Presenter Jon Ritzdorf is Moravia’s Solutions Architect and a global SEO expert. He also teaches translation technologies and localization fundamentals at New York University, the Monterey Institute of International Studies, and the University of Chicago. In his webinar, “Steps to Effective Global SEO: Off-Page Factors,” Jon discussed the challenges of multilingual content management for brands working in global markets with an eye to best practices that improve site ranking.
With Google AdWords, you can place pay-per-click (PPC) advertising next to Google search results to drive traffic to your website for specific keywords. If you’re reading this, I’m guessing that you’re already using AdWords for advertising or keyword research for the U.S. marketplace. There are, however, international markets where neither Google nor its PPC platform are the #1 choice, namely China, Korea and Russia. To advertise to consumers in those markets, you need to consider using their search engines and tools.
Not As Simple As AdWords
Anything that’s non-Google is going to require more time and preparation on your part. Google pretty much allows any person and their dog to register and get started as long as you have a Google account. My dog might need my help adding some AdWords credit to get started (since she doesn’t own a credit card) but that’s not hard to come by.
Now, other search engines don’t make it quite as simple. For Russia’s Yandex, for example, you must have a Russian language website, a Russian email, and some Russian contact details before you’re allowed onto its advertising a platform. It gets even trickier with China.
Baidu’s “Phoenix Nest” PPC: Can It Get Any More Complex?
China’s Baidu is the number two search engine in the world and number one in China (Google is banned). Although setting up PPC for Baidu can be painful, it’s definitely going to be worth the hassle if you are investing heavily in the Chinese market.
Unlike Google, Baidu’s “Phoenix Nest”, the Chinese doppelganger of AdWords, requires such things as an official government issued ID and a translated company license that has been locally certified by an agency or representative whom the Chinese authorities can call if they need to.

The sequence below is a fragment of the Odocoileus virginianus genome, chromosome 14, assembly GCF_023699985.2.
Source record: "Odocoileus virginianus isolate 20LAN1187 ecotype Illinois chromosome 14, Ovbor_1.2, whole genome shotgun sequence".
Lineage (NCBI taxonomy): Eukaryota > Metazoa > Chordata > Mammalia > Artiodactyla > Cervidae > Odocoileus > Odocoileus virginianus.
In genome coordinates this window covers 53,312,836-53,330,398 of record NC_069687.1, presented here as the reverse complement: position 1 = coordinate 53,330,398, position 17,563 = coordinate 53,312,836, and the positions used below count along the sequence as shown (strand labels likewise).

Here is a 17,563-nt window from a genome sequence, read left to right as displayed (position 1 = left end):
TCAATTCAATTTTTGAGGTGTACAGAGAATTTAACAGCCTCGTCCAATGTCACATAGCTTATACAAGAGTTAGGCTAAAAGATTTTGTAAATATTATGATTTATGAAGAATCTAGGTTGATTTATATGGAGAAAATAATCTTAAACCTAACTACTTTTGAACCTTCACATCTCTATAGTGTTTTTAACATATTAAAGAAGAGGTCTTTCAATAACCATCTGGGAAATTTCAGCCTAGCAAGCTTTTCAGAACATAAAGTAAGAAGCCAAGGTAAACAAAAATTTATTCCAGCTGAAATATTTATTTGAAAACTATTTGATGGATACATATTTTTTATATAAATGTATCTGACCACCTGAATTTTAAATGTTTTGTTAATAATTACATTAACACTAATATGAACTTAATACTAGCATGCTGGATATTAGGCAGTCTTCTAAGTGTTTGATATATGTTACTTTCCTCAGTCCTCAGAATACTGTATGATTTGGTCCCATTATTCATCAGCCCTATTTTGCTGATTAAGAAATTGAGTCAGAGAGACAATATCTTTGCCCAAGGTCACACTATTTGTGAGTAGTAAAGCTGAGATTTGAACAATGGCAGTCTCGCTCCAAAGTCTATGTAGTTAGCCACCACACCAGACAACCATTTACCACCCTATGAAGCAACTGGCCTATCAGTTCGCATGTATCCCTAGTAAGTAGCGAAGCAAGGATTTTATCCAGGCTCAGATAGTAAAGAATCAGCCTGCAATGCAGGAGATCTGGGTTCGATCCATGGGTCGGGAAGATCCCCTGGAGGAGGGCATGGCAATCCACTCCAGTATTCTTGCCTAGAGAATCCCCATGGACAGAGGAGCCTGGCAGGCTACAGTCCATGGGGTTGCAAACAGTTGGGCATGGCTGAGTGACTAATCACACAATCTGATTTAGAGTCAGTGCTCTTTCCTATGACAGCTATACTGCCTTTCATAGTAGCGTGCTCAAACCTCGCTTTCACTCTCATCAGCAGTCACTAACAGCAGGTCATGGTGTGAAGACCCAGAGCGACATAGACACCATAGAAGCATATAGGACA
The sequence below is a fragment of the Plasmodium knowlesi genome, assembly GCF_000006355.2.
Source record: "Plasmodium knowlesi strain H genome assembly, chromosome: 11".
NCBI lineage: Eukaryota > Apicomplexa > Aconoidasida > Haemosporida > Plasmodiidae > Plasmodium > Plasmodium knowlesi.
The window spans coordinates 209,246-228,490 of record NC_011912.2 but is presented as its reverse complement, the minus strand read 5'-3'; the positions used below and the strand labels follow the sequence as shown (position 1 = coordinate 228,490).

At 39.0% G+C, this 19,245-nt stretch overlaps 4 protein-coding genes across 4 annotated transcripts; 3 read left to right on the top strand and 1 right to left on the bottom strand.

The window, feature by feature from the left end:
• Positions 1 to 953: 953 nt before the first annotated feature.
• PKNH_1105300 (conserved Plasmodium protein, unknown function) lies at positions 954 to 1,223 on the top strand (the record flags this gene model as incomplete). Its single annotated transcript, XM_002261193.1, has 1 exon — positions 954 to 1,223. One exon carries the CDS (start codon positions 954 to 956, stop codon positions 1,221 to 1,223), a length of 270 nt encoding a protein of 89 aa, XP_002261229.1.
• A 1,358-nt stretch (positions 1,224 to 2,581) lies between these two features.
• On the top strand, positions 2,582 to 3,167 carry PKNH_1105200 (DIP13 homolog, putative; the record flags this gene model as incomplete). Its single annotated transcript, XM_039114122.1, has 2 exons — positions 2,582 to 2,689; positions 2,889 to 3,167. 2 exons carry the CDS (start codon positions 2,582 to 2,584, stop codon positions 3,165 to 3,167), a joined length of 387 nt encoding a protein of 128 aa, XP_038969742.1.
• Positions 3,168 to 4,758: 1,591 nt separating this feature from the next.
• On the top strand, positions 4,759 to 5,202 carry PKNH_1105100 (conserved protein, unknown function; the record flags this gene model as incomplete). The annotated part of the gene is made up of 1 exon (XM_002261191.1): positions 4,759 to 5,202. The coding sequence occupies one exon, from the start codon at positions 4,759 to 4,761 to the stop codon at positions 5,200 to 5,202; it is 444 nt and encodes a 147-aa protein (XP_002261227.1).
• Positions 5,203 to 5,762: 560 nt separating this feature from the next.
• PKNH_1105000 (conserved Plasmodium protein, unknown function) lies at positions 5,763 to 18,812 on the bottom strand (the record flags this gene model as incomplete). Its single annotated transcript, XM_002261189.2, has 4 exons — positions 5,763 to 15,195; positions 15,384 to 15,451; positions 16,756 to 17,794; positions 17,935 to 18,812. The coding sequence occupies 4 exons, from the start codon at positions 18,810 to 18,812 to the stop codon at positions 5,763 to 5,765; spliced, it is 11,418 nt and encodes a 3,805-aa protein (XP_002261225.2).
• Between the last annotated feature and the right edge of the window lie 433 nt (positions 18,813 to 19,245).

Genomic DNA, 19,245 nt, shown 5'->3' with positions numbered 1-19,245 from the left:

Once that is done, you must sign Baidu’s contracts, privacy terms, and agree to their advertising policy. In addition, you have to have a locally registered bank account for wire transfer – neither credit cards nor PayPal are allowed for payment – this also requires a local address, phone number, and local business registration. To top it off, you will definitely need to understand at least some basic Chinese to get through the process and, ultimately, to use their offline PPC editor (which is not localized into English).
Bidding Differs Too
Whether you’re looking at Baidu in China, Yandex in Russia, or Naver for the Korean market, it is important to note that not only is this whole registration process different but the actual ad bidding itself differs by platform. Don’t assume Google AdWords’ rules are a universal constant for PPC worldwide.
Not only will you be dealing with local currencies, but the concept of things like “campaigns” can be different (Naver does not have the concept of “campaigns”), character restrictions can be different (Naver allows 15 Korean “Hangul” in the headline vs. Google’s 25 characters for alphabetic languages), and whether you are allowed to use negative keywords (Naver doesn’t allow them). These are just some of many differences.
Choose Local Support!
While you may be able to find support from the search engine provider in English – Baidu openly advertises their English support services – proceed at your own risk. Most global SEO experts recommend recruiting the help of a locally based search engine marketing agency or calling up a provider of localized SEO services like Moravia. Either of these options will help you jump start your local PPC presence.